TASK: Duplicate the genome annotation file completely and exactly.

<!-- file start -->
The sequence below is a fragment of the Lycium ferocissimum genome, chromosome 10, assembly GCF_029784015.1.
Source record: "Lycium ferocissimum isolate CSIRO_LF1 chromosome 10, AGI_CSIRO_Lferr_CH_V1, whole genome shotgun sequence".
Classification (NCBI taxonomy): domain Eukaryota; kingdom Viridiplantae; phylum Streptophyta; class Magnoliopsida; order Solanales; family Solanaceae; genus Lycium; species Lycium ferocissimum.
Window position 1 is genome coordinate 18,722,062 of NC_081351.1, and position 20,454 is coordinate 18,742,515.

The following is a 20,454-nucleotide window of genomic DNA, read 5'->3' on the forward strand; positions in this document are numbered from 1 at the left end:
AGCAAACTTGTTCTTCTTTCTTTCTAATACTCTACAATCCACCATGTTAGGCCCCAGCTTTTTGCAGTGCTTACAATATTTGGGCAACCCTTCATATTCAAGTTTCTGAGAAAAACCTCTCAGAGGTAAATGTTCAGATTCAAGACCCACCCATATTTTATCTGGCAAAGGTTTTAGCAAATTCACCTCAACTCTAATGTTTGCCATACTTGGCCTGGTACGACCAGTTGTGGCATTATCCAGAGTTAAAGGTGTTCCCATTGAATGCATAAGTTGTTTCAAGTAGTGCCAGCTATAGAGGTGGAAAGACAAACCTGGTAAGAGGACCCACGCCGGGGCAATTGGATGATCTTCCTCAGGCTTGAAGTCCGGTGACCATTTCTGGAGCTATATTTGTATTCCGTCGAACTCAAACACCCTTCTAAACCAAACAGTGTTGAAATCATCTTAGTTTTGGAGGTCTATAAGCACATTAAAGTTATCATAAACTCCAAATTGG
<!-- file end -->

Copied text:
The sequence below is a fragment of the Lycium ferocissimum genome, chromosome 10, assembly GCF_029784015.1.
Source record: "Lycium ferocissimum isolate CSIRO_LF1 chromosome 10, AGI_CSIRO_Lferr_CH_V1, whole genome shotgun sequence".
Classification (NCBI taxonomy): domain Eukaryota; kingdom Viridiplantae; phylum Streptophyta; class Magnoliopsida; order Solanales; family Solanaceae; genus Lycium; species Lycium ferocissimum.
Window position 1 is genome coordinate 18,722,062 of NC_081351.1, and position 20,454 is coordinate 18,742,515.

The following is a 20,454-nucleotide window of genomic DNA, read 5'->3' on the forward strand; positions in this document are numbered from 1 at the left end:
AGCAAACTTGTTCTTCTTTCTTTCTAATACTCTACAATCCACCATGTTAGGCCCCAGCTTTTTGCAGTGCTTACAATATTTGGGCAACCCTTCATATTCAAGTTTCTGAGAAAAACCTCTCAGAGGTAAATGTTCAGATTCAAGACCCACCCATATTTTATCTGGCAAAGGTTTTAGCAAATTCACCTCAACTCTAATGTTTGCCATACTTGGCCTGGTACGACCAGTTGTGGCATTATCCAGAGTTAAAGGTGTTCCCATTGAATGCATAAGTTGTTTCAAGTAGTGCCAGCTATAGAGGTGGAAAGACAAACCTGGTAAGAGGACCCACGCCGGGGCAATTGGATGATCTTCCTCAGGCTTGAAGTCCGGTGACCATTTCTGGAGCTATATTTGTATTCCGTCGAACTCAAACACCCTTCTAAACCAAACAGTGTTGAAATCATCTTAGTTTTGGAGGTCTATAAGCACATTAAAGTTATCATAAACTCCAAATTGG